But what good is magick if it doesn’t help capture the attention of a Higher Source for help? Or to make the Universe send that Abundance that so many say the Universe has for our asking?  Magick is not worth a tuppence.  Not worth a bean.  Never will be unless you make some changes first.  No, I am not talking about changing your wardrobe to a witchy one or anything superficial.  The changes must come from within…did your mum or your therapist ever tell you this?  Well, it is true.  The first and most important thing you must relinquish is your Ego.  Ego really has no place in magick or any other situation.  Ego is the part of you which makes you think you know everything when indeed you do not.  Ego is the thing which makes you become angry when you don’t get your way.  Ego also makes you give up if something doesn’t go your way.  I can’t spend a blog meant for something else explaining why so if you want to know what I mean, please see Eckhart Tolle. And, if you want to see an Ego on steroids, see this other fellow I shall not mention.

You also must have a healthy belief in your power.  We all have great power, believe it or not.  It is how we tap into it and own it that makes the difference.  There is much discipline to making your power work for you.  Oh yes, I know many whom have only begun as a Witch and their first spell worked.  Then, in a lot of cases they had a series of flops.  You can’t go into spell work with doubts or disbelief in yourself.  But you said I need to drop my Ego…yes, I did and Ego and belief in yourself and your abilities have nothing at all in common.  There is a huge difference between standing on your pedestal proclaiming yourself to be the greatest Witch in the World and simple trust in yourself.  It is all you need. And if the next spell doesn’t work, keep learning and experimenting til you find the way to create one that will.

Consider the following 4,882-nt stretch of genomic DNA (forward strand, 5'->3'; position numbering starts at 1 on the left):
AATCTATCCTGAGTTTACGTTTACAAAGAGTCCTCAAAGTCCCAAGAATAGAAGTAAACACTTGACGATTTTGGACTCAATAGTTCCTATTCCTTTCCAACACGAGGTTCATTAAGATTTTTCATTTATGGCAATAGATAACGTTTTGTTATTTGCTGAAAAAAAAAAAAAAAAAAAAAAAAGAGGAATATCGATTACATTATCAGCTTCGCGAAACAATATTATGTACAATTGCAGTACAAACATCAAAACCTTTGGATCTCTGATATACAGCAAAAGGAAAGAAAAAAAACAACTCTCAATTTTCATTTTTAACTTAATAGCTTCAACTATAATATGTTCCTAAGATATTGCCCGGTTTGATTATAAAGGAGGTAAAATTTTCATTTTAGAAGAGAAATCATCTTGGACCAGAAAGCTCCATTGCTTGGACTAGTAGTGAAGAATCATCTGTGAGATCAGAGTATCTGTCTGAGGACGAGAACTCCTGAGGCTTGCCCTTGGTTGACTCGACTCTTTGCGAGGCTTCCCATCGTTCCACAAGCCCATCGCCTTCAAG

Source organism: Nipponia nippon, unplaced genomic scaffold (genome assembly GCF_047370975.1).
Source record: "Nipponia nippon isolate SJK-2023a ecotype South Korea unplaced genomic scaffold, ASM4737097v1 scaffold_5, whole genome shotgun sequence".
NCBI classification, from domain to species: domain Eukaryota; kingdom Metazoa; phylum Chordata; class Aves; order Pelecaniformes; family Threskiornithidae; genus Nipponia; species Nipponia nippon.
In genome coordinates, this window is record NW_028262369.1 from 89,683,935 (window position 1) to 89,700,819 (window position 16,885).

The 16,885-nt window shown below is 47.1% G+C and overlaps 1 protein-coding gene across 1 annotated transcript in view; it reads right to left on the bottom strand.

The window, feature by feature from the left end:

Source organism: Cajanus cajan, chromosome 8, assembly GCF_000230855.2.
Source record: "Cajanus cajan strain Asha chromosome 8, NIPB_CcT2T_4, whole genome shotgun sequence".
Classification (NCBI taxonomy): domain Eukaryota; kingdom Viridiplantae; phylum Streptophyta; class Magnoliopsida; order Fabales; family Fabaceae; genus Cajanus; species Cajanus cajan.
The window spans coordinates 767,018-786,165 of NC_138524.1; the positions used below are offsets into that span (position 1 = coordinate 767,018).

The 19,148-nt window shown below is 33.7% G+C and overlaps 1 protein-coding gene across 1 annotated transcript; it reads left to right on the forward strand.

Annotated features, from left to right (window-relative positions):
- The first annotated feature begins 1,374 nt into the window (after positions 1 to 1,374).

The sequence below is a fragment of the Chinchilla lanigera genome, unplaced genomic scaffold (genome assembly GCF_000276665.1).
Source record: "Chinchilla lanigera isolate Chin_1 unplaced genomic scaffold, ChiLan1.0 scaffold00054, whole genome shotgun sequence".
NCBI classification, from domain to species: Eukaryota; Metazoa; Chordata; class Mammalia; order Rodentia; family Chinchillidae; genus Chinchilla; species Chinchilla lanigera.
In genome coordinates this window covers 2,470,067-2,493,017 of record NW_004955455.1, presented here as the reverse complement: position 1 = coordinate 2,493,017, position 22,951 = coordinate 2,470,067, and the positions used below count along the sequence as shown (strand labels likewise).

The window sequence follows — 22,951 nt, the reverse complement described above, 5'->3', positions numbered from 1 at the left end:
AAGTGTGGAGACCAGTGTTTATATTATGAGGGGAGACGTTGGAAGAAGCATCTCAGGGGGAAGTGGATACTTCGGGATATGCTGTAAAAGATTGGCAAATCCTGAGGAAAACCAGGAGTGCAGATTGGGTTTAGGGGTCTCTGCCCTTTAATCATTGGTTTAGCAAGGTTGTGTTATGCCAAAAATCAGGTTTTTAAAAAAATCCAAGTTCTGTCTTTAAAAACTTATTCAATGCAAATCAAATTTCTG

Discipline, discipline, discipline!  Don’t cut corners.  Long ago, Witches/Cunning Folk grew all their own herbs or wild-gathered them, as many of us do now.  When they harvested them there was a time of day which corresponded to the planet which ruled the herb being harvested and so they only harvested during that herb’s planetary hours.  They also many times sang a religious litany or prayer during the harvest.  Whilst preparing the herb for a spell or for use in healing, there were many prayers said over it.  And this was carried out each time.  There were prayers and such, even chanting the Psalms, for every part of their craft.  Nowadays I’m sure many the Witch – or the neo-Witch – doesn’t care to spend hours preparing his or her herbs or other needs like tools in order to use them.  Still, it is important and a good discipline.  I can say from experience that my spell work in which I prepared for properly have all worked very well.   You don’t necessarily need to chant Biblical verses over your herbs and so forth unless you do this already, but you can find a way which works for you and discipline yourself to do so every time for best results.

Lastly, believe!  Not only in yourself but in the Higher Source[s] whom you put your faith into.  Trust this Source.  Trust the Universe.  Yes, I know…when things go wrong, people’s first reaction is often “the Universe is against me”.  I can assure you this is not true.  Try working with the Universe, no matter if it is good or bad and see what happens.  You must realise the bad things are not the Universe taking a dig at you, but a lesson to be learned.  Does anyone ever say “thank you” to the Universe when things go right or excellently?  No, didn’t think so…but you should do.  Whatever or whomever is the driving force of the Universe does enjoy appreciation.  Especially when things seem overwhelmingly bad.  Remembering the good things and saying thank you for them never goes amiss with the Universe.  Nor does thanking the Universe for the bad things if you can see your way to understanding that bad is not always the Universe’s fault but that we are truly masters of our own destiny and nine times out of ten it is ourselves who cause our own problems.  Obviously, that does not apply to every bad thing.  And don’t have my head on a plate because I say to be thankful for bad things, for particularly if a lesson is learned and adhered to in future, it is something to be grateful for.